chance, and he says he has a moral imperative not to think like that and will approach this match as he does with everyone. he says he still feels like a young boy. so many subplots, it would be a brilliant story, who wins this evening here in cardiff. fantastic of the city —— for the city of course, and remember, it could go to penalties. a scientist has called for european beavers to be re—introduced across the uk to help prevent floods and tackle soil loss. tests by professor richard brazier from exeter university show beavers have had a beneficial impact on wildlife and water quality. our environment analyst, roger harrabin, has more details. this site is a scientific experiment on reintroducing beavers. in six years, a pair of sharp—toothed beavers has re—engineered this woodland into a wetland. they have felled willow trees to lie horizontally because they like to chew the bark off the vertical sprouts. their stick dams have recreated
the sort of landscape that existed before beavers were hunted to extinction. this is another of the ponds that has been created by beavers, and right here demonstrates just how much they can re—engineer the landscape. so where i am, it looks like there is just grass growing out of the ground — wrong. this is a beaver stick dam, right underneath me. the place has been shaped by rodents‘ teeth. the way that they have manipulated this site has just been dramatic. we have had a range of different species coming in, particularly bats, amphibians, lots of wetland plants, it has just been incredible. in scotland, where beavers have been brought back, some landowners have angrily complained that they have damaged farmland, trees and watercourses. the nfu fear unintended consequences of beaver reintroduction. the scientists working here say that the beavers have notjust improved water quality but also helped to protect downstream areas from flooding by slowing heavy rainfall with their dams. they want creatures like this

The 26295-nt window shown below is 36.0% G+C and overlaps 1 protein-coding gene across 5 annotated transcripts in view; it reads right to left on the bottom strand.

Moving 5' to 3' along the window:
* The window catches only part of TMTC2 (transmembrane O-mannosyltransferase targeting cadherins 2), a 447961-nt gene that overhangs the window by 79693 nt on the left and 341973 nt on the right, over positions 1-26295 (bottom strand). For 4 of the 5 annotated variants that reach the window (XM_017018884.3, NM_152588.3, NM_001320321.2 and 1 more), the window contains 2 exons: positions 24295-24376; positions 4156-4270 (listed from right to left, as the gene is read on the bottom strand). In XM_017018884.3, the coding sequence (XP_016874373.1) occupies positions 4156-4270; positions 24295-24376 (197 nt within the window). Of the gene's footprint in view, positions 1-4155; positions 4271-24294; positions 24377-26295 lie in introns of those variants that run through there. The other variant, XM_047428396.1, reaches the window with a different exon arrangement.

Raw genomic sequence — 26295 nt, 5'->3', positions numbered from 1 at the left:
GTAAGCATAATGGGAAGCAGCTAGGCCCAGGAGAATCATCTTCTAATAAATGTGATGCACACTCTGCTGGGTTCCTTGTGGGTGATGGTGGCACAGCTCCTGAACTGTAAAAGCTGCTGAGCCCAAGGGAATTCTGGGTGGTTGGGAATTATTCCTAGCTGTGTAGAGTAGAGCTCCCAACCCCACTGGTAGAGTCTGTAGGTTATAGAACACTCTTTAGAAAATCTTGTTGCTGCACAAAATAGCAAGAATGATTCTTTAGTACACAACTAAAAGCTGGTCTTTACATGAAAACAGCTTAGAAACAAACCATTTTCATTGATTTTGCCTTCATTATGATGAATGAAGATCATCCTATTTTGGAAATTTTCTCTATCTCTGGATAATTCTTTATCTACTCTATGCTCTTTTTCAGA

reintroduced nationwide. not all are convinced. but the beavers here are making their own watery case. roger harrabin, bbc news, devon. let's find out how the weather is looking with nick miller. hello. sunshine and showers going into this evening but if you are going out you might have an umbrella with you coming home later this evening. it looks mainly dry. showers overnight in the northern isles but elsewhere they fade would largely clear skies, quite chilly away from the larger town and city centres. these are the urban temperatures overnight, but single figures for some in the countryside, a few sheltered glens in the grampians, with fog patches tomorrow morning, but most patches tomorrow with a blue sky start to the day.
shower clouds building again, scattered heavy showers for scotland, northern ireland and northern england, a batch for wales and south—west england drifting east although the easter bingo and will stay dry late on. some places will miss showers altogether. 21 celsius in the warm spots, most of us falling short of that and again on monday a different picture, rain pushing east across the uk and wind strengthening in the south later.